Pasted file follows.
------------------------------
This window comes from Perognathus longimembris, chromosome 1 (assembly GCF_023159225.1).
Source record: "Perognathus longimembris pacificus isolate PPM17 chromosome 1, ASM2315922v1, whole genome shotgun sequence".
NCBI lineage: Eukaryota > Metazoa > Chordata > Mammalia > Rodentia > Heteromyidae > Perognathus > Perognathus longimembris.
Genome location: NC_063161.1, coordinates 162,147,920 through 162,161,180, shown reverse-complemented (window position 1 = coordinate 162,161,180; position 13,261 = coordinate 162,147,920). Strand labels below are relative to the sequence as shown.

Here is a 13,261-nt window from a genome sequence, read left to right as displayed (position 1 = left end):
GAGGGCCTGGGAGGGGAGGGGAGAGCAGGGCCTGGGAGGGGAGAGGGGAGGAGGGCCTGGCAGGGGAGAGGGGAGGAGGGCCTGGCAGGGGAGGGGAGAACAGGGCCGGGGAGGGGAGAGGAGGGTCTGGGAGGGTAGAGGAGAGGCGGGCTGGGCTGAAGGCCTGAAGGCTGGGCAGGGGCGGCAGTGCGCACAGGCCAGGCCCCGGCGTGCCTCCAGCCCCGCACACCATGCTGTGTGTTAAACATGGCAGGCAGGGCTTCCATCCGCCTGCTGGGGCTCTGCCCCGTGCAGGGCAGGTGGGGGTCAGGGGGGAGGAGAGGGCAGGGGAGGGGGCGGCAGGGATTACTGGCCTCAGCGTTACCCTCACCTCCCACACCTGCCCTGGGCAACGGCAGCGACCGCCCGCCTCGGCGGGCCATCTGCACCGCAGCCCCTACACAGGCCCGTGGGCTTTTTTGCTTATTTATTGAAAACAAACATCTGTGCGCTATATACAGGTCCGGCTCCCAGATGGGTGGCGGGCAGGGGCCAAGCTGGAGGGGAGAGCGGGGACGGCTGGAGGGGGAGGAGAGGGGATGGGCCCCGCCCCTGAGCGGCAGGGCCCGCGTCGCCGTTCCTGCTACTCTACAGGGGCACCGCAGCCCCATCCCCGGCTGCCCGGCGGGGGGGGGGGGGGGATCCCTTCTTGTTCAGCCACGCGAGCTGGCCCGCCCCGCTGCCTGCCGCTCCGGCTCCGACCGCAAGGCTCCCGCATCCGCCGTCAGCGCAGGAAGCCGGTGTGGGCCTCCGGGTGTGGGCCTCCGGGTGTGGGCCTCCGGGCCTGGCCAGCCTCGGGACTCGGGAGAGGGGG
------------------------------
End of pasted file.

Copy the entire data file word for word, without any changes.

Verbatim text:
This window comes from Perognathus longimembris, chromosome 1 (assembly GCF_023159225.1).
Source record: "Perognathus longimembris pacificus isolate PPM17 chromosome 1, ASM2315922v1, whole genome shotgun sequence".
NCBI lineage: Eukaryota > Metazoa > Chordata > Mammalia > Rodentia > Heteromyidae > Perognathus > Perognathus longimembris.
Genome location: NC_063161.1, coordinates 162,147,920 through 162,161,180, shown reverse-complemented (window position 1 = coordinate 162,161,180; position 13,261 = coordinate 162,147,920). Strand labels below are relative to the sequence as shown.

Here is a 13,261-nt window from a genome sequence, read left to right as displayed (position 1 = left end):
GAGGGCCTGGGAGGGGAGGGGAGAGCAGGGCCTGGGAGGGGAGAGGGGAGGAGGGCCTGGCAGGGGAGAGGGGAGGAGGGCCTGGCAGGGGAGGGGAGAACAGGGCCGGGGAGGGGAGAGGAGGGTCTGGGAGGGTAGAGGAGAGGCGGGCTGGGCTGAAGGCCTGAAGGCTGGGCAGGGGCGGCAGTGCGCACAGGCCAGGCCCCGGCGTGCCTCCAGCCCCGCACACCATGCTGTGTGTTAAACATGGCAGGCAGGGCTTCCATCCGCCTGCTGGGGCTCTGCCCCGTGCAGGGCAGGTGGGGGTCAGGGGGGAGGAGAGGGCAGGGGAGGGGGCGGCAGGGATTACTGGCCTCAGCGTTACCCTCACCTCCCACACCTGCCCTGGGCAACGGCAGCGACCGCCCGCCTCGGCGGGCCATCTGCACCGCAGCCCCTACACAGGCCCGTGGGCTTTTTTGCTTATTTATTGAAAACAAACATCTGTGCGCTATATACAGGTCCGGCTCCCAGATGGGTGGCGGGCAGGGGCCAAGCTGGAGGGGAGAGCGGGGACGGCTGGAGGGGGAGGAGAGGGGATGGGCCCCGCCCCTGAGCGGCAGGGCCCGCGTCGCCGTTCCTGCTACTCTACAGGGGCACCGCAGCCCCATCCCCGGCTGCCCGGCGGGGGGGGGGGGGGGATCCCTTCTTGTTCAGCCACGCGAGCTGGCCCGCCCCGCTGCCTGCCGCTCCGGCTCCGACCGCAAGGCTCCCGCATCCGCCGTCAGCGCAGGAAGCCGGTGTGGGCCTCCGGGTGTGGGCCTCCGGGTGTGGGCCTCCGGGCCTGGCCAGCCTCGGGACTCGGGAGAGGGGG